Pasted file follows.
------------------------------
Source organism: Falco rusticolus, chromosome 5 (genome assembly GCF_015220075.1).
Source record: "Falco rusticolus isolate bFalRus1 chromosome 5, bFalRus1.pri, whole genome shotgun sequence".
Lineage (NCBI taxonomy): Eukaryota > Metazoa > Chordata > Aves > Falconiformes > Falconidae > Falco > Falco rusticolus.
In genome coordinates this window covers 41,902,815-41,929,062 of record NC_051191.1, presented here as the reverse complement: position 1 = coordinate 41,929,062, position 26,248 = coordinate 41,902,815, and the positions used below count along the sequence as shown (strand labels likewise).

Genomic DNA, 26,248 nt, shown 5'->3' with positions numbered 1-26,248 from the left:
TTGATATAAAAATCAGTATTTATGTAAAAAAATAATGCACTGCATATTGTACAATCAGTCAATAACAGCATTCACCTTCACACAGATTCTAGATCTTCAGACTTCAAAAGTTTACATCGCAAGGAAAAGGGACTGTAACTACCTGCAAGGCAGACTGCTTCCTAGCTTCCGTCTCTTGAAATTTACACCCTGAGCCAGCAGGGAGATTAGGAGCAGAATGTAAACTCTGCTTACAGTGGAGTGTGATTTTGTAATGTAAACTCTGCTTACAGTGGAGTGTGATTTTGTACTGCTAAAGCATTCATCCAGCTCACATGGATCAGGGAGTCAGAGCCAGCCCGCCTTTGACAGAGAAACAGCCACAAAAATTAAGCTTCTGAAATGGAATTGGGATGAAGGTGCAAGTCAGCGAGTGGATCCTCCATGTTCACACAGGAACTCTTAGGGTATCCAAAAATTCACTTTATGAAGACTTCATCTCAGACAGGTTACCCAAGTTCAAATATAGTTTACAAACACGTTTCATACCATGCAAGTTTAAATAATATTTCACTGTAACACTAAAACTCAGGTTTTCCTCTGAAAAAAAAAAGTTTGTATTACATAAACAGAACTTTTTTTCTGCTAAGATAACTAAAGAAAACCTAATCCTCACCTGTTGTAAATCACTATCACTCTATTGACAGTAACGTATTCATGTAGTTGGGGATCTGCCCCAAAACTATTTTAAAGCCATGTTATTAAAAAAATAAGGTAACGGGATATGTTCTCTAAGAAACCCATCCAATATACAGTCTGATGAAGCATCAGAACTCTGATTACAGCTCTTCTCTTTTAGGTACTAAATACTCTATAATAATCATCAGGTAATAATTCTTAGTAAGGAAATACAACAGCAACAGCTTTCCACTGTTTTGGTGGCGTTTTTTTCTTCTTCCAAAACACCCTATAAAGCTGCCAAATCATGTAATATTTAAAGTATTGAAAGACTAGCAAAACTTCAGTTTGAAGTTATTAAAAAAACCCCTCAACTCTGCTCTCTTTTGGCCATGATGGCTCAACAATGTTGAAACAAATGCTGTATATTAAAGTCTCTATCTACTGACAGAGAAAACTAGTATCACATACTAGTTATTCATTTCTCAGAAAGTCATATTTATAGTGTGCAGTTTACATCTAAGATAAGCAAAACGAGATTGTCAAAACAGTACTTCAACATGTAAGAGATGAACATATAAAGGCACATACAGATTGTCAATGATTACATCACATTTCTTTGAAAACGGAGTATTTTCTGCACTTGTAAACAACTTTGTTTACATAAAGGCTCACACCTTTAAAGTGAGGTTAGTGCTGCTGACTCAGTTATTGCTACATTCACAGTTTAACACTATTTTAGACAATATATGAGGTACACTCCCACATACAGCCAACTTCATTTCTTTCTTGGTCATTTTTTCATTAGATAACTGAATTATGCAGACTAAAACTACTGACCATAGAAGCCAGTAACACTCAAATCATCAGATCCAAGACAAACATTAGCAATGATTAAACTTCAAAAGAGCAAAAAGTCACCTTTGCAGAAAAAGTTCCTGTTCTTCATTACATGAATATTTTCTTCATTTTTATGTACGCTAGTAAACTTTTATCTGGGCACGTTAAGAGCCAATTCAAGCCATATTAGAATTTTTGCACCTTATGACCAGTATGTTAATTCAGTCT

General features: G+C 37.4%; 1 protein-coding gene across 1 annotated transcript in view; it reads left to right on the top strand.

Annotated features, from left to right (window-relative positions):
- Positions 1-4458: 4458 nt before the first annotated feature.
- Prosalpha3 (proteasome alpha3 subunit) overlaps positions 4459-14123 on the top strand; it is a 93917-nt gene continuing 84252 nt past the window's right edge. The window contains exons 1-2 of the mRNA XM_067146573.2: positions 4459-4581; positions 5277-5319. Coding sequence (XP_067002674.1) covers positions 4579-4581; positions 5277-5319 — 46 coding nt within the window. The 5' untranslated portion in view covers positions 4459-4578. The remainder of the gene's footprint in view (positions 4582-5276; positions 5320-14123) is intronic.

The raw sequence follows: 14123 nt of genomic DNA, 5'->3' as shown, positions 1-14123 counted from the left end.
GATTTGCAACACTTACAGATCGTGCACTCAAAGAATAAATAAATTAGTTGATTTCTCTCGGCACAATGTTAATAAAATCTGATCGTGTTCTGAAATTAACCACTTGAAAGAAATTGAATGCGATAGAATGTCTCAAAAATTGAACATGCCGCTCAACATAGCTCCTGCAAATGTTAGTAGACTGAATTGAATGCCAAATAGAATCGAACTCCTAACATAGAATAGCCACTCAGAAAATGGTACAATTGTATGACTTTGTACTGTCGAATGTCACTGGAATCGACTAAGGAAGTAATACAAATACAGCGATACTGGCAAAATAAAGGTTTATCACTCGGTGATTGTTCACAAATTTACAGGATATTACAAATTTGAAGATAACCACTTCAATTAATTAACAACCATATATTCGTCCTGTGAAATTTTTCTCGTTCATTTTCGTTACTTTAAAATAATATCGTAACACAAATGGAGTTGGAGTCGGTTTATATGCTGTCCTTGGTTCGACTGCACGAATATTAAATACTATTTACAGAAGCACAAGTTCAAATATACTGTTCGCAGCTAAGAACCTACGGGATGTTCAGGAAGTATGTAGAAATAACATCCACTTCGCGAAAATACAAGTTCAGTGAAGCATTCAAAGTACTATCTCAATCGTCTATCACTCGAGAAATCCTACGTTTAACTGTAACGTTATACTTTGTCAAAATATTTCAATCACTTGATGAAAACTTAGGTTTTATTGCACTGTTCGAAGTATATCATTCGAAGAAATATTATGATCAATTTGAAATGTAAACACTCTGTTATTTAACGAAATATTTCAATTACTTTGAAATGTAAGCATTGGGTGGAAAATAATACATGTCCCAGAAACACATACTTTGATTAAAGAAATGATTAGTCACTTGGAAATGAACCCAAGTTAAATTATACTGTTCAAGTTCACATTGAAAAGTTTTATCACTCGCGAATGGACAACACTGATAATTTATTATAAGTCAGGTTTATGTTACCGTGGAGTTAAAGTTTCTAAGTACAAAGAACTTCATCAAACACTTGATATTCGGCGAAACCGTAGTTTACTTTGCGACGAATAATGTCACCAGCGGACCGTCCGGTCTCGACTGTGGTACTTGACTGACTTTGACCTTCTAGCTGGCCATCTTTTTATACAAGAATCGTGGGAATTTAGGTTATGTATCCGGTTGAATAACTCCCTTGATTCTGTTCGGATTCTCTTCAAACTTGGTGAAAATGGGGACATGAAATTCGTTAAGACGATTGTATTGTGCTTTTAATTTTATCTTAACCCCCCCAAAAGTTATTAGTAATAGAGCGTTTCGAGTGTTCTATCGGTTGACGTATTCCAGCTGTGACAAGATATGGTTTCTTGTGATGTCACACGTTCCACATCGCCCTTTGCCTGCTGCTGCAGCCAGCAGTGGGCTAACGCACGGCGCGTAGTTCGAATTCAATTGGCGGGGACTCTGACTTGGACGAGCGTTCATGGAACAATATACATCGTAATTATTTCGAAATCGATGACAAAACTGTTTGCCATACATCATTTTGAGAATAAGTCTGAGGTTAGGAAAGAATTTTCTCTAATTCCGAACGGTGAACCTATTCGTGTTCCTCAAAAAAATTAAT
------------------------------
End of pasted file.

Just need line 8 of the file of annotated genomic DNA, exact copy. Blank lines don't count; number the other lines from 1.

Annotated features, from left to right (window-relative positions):